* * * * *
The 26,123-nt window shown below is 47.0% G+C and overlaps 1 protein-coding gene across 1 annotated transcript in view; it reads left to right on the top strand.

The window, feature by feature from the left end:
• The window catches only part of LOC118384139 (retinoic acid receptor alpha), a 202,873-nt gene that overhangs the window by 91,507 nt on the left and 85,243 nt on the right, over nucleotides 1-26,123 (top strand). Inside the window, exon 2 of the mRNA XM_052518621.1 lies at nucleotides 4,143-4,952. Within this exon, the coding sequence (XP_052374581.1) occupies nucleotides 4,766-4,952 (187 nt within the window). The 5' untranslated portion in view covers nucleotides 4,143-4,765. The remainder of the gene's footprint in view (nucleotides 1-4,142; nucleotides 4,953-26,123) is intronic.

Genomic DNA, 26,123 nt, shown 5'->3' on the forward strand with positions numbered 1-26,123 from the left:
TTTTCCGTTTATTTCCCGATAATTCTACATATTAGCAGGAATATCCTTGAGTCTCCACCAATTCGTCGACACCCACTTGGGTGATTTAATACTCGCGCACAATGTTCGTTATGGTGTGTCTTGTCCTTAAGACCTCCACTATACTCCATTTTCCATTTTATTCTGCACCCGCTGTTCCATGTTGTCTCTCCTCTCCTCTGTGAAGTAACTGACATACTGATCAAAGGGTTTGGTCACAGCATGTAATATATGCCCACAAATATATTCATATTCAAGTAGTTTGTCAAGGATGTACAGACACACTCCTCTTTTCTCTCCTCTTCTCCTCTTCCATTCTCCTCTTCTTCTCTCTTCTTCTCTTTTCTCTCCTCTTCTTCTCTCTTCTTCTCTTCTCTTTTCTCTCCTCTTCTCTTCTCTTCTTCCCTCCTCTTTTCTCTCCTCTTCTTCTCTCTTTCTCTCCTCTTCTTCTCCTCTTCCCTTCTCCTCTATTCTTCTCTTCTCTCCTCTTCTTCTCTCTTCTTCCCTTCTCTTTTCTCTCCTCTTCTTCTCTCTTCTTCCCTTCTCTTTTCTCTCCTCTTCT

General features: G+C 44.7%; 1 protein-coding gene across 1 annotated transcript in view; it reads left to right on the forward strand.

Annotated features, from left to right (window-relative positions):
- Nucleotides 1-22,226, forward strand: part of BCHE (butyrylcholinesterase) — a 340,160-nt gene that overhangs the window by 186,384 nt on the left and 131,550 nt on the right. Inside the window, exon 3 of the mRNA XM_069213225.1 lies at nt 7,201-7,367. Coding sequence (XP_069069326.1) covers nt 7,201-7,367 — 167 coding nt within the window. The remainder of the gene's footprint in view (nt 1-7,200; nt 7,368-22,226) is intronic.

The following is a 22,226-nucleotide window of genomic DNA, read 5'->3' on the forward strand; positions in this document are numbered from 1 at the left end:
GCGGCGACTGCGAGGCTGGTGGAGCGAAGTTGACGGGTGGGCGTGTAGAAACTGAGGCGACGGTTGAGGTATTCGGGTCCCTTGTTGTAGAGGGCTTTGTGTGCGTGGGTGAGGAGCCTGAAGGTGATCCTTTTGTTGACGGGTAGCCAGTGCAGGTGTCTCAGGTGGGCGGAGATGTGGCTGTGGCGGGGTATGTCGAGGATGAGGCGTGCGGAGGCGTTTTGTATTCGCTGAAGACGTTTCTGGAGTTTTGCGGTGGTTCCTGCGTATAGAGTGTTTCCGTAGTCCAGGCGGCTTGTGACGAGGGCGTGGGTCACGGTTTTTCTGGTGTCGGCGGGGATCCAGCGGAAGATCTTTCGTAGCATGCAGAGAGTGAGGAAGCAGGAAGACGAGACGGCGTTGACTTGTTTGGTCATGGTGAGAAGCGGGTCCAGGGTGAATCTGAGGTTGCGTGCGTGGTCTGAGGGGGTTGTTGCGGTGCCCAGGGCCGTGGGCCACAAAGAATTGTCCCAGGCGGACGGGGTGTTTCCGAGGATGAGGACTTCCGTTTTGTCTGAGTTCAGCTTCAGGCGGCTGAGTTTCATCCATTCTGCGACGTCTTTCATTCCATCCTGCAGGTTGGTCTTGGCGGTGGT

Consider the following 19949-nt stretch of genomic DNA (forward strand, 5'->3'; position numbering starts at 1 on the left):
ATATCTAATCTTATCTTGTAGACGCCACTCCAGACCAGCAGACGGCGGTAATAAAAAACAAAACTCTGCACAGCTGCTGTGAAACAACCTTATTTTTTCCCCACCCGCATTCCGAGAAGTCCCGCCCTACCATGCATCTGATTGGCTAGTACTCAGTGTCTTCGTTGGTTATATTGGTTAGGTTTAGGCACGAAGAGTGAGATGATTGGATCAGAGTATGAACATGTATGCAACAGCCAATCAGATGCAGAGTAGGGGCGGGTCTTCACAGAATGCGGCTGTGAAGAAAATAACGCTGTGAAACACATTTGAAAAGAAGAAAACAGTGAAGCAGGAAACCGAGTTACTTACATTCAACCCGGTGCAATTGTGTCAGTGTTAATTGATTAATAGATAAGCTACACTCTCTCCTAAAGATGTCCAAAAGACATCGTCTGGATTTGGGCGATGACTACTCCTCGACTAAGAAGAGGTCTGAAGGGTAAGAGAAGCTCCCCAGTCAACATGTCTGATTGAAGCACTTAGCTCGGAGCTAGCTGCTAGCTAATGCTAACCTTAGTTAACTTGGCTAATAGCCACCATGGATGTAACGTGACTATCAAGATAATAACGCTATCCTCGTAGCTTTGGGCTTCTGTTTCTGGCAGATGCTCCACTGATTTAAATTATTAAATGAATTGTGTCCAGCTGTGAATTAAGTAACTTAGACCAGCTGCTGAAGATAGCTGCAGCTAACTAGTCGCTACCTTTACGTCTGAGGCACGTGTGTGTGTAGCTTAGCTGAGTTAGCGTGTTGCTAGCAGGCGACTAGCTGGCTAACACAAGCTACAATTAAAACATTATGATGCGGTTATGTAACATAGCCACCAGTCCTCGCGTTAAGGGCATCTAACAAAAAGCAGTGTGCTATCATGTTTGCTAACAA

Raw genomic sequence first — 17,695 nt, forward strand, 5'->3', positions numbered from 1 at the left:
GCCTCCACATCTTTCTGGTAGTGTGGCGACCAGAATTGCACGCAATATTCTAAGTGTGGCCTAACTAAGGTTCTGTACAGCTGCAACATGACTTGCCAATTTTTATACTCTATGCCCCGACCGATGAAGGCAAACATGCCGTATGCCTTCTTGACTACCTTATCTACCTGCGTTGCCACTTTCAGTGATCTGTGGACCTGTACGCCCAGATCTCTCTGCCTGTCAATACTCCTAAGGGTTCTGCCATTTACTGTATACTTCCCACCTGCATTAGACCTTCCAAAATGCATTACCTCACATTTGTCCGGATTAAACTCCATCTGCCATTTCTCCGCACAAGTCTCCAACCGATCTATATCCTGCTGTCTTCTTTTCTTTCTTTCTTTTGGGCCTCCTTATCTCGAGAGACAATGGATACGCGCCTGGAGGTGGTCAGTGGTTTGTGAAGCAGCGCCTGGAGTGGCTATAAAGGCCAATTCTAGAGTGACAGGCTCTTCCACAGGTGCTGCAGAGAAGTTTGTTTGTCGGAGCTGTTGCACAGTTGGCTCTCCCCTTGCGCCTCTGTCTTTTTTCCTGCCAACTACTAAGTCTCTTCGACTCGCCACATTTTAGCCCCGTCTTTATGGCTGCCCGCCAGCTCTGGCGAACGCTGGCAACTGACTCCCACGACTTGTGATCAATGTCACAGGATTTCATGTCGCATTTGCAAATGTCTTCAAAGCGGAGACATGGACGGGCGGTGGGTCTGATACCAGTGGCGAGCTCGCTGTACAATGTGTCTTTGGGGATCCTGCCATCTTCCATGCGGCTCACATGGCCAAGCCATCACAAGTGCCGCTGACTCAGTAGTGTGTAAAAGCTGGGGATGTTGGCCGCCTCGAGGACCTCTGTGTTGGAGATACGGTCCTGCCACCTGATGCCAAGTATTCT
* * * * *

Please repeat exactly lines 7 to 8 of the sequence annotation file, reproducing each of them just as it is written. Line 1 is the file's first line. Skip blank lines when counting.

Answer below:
Annotated features, from left to right (window-relative positions):
- Nucleotides 1-22,226, forward strand: part of BCHE (butyrylcholinesterase) — a 340,160-nt gene that overhangs the window by 186,384 nt on the left and 131,550 nt on the right. Inside the window, exon 3 of the mRNA XM_069213225.1 lies at nt 7,201-7,367. Coding sequence (XP_069069326.1) covers nt 7,201-7,367 — 167 coding nt within the window. The remainder of the gene's footprint in view (nt 1-7,200; nt 7,368-22,226) is intronic.